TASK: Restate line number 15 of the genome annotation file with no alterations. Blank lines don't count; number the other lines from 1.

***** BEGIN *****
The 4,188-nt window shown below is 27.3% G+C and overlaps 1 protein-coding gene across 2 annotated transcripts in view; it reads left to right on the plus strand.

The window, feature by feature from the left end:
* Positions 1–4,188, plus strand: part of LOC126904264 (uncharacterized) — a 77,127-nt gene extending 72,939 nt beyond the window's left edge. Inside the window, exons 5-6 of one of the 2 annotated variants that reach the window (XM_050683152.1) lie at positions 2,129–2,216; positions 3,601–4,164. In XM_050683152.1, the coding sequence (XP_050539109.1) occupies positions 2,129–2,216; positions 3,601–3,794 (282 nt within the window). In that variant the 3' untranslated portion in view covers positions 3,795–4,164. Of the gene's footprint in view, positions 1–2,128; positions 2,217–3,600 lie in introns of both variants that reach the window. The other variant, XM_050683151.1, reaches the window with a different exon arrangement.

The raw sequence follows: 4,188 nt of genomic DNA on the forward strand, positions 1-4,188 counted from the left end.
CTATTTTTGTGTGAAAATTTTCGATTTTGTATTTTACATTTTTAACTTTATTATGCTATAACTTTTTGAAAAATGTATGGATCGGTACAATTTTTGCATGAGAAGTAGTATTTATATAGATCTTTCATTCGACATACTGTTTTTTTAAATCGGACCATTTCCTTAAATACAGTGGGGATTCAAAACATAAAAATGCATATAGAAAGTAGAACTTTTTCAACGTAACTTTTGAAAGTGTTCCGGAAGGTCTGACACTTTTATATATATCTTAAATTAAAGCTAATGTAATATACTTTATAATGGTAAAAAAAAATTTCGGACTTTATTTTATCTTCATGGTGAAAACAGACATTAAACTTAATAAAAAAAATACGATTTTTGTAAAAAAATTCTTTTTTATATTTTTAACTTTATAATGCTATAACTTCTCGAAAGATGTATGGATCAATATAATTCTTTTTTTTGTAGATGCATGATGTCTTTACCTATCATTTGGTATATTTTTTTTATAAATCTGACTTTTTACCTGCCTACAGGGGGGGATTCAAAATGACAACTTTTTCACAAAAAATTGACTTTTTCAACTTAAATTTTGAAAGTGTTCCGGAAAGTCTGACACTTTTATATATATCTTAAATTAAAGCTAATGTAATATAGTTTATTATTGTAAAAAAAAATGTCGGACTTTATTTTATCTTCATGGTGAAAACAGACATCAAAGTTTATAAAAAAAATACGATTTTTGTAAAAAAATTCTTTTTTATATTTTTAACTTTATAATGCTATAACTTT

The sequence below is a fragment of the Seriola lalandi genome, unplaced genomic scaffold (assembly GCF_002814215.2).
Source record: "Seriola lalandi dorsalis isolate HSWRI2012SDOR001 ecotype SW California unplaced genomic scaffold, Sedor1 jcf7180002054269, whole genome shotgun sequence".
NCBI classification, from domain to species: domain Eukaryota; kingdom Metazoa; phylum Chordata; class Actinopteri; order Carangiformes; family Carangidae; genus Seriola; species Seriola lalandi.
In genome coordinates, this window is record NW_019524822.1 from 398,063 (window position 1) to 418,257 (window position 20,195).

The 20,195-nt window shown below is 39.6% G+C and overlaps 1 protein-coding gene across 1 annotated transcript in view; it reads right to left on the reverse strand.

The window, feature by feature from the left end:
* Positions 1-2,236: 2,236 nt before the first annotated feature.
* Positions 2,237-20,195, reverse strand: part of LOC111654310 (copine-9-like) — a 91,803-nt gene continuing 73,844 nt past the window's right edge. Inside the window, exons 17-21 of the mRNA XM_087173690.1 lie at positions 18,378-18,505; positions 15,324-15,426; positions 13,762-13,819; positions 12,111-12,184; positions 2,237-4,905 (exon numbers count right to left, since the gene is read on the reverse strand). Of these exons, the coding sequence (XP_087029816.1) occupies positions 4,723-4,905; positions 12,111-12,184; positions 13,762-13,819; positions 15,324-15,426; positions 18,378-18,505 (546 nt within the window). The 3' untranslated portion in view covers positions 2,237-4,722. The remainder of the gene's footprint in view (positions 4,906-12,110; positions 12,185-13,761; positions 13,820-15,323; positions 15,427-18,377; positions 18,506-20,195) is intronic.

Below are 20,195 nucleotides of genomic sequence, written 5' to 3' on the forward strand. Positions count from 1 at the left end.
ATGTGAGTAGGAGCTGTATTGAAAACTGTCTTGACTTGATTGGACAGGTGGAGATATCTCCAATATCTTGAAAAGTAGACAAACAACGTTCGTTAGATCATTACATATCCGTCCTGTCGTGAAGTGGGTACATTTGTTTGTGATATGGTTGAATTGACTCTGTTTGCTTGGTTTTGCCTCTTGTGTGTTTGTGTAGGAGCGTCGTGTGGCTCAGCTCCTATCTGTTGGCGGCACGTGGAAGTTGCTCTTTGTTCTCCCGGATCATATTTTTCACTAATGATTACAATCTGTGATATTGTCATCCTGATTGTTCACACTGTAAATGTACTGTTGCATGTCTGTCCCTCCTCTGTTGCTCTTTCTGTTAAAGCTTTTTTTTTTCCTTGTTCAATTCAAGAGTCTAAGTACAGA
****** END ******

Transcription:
ATGTGAGTAGGAGCTGTATTGAAAACTGTCTTGACTTGATTGGACAGGTGGAGATATCTCCAATATCTTGAAAAGTAGACAAACAACGTTCGTTAGATCATTACATATCCGTCCTGTCGTGAAGTGGGTACATTTGTTTGTGATATGGTTGAATTGACTCTGTTTGCTTGGTTTTGCCTCTTGTGTGTTTGTGTAGGAGCGTCGTGTGGCTCAGCTCCTATCTGTTGGCGGCACGTGGAAGTTGCTCTTTGTTCTCCCGGATCATATTTTTCACTAATGATTACAATCTGTGATATTGTCATCCTGATTGTTCACACTGTAAATGTACTGTTGCATGTCTGTCCCTCCTCTGTTGCTCTTTCTGTTAAAGCTTTTTTTTTTCCTTGTTCAATTCAAGAGTCTAAGTACAGA